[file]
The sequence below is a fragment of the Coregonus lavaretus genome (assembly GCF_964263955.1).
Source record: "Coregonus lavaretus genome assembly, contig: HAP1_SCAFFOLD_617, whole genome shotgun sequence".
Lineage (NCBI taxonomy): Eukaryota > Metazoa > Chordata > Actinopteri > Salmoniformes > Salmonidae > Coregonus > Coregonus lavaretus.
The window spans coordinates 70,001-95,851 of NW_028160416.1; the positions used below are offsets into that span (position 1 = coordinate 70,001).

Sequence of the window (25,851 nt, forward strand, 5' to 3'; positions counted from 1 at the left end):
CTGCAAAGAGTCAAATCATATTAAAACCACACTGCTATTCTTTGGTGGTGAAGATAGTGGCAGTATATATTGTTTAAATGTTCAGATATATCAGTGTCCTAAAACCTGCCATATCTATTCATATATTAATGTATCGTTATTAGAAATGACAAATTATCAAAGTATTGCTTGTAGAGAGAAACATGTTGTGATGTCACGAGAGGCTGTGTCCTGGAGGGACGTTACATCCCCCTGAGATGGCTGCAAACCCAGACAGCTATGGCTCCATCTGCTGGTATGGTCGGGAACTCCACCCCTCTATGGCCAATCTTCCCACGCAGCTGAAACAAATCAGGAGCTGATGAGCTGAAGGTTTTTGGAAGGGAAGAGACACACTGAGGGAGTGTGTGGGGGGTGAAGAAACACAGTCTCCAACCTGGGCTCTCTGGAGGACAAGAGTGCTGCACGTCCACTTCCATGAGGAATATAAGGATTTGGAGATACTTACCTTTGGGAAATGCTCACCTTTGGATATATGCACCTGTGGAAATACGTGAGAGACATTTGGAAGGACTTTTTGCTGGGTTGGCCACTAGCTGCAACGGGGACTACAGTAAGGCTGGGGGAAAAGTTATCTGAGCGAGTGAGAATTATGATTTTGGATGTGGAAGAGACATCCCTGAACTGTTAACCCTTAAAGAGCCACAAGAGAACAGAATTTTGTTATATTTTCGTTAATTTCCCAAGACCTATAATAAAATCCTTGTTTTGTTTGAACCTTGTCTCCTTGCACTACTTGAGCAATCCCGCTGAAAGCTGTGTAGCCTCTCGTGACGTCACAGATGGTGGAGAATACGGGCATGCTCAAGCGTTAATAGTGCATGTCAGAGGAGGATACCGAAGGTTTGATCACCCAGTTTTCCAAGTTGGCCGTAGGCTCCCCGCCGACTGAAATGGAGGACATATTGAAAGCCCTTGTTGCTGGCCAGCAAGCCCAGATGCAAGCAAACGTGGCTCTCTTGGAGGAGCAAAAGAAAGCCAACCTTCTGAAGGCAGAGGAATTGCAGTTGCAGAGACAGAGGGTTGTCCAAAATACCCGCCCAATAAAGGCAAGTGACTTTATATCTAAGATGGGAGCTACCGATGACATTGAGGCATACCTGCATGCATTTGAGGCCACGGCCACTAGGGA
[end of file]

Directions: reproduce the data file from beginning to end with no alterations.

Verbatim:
The sequence below is a fragment of the Coregonus lavaretus genome (assembly GCF_964263955.1).
Source record: "Coregonus lavaretus genome assembly, contig: HAP1_SCAFFOLD_617, whole genome shotgun sequence".
Lineage (NCBI taxonomy): Eukaryota > Metazoa > Chordata > Actinopteri > Salmoniformes > Salmonidae > Coregonus > Coregonus lavaretus.
The window spans coordinates 70,001-95,851 of NW_028160416.1; the positions used below are offsets into that span (position 1 = coordinate 70,001).

Sequence of the window (25,851 nt, forward strand, 5' to 3'; positions counted from 1 at the left end):
CTGCAAAGAGTCAAATCATATTAAAACCACACTGCTATTCTTTGGTGGTGAAGATAGTGGCAGTATATATTGTTTAAATGTTCAGATATATCAGTGTCCTAAAACCTGCCATATCTATTCATATATTAATGTATCGTTATTAGAAATGACAAATTATCAAAGTATTGCTTGTAGAGAGAAACATGTTGTGATGTCACGAGAGGCTGTGTCCTGGAGGGACGTTACATCCCCCTGAGATGGCTGCAAACCCAGACAGCTATGGCTCCATCTGCTGGTATGGTCGGGAACTCCACCCCTCTATGGCCAATCTTCCCACGCAGCTGAAACAAATCAGGAGCTGATGAGCTGAAGGTTTTTGGAAGGGAAGAGACACACTGAGGGAGTGTGTGGGGGGTGAAGAAACACAGTCTCCAACCTGGGCTCTCTGGAGGACAAGAGTGCTGCACGTCCACTTCCATGAGGAATATAAGGATTTGGAGATACTTACCTTTGGGAAATGCTCACCTTTGGATATATGCACCTGTGGAAATACGTGAGAGACATTTGGAAGGACTTTTTGCTGGGTTGGCCACTAGCTGCAACGGGGACTACAGTAAGGCTGGGGGAAAAGTTATCTGAGCGAGTGAGAATTATGATTTTGGATGTGGAAGAGACATCCCTGAACTGTTAACCCTTAAAGAGCCACAAGAGAACAGAATTTTGTTATATTTTCGTTAATTTCCCAAGACCTATAATAAAATCCTTGTTTTGTTTGAACCTTGTCTCCTTGCACTACTTGAGCAATCCCGCTGAAAGCTGTGTAGCCTCTCGTGACGTCACAGATGGTGGAGAATACGGGCATGCTCAAGCGTTAATAGTGCATGTCAGAGGAGGATACCGAAGGTTTGATCACCCAGTTTTCCAAGTTGGCCGTAGGCTCCCCGCCGACTGAAATGGAGGACATATTGAAAGCCCTTGTTGCTGGCCAGCAAGCCCAGATGCAAGCAAACGTGGCTCTCTTGGAGGAGCAAAAGAAAGCCAACCTTCTGAAGGCAGAGGAATTGCAGTTGCAGAGACAGAGGGTTGTCCAAAATACCCGCCCAATAAAGGCAAGTGACTTTATATCTAAGATGGGAGCTACCGATGACATTGAGGCATACCTGCATGCATTTGAGGCCACGGCCACTAGGGA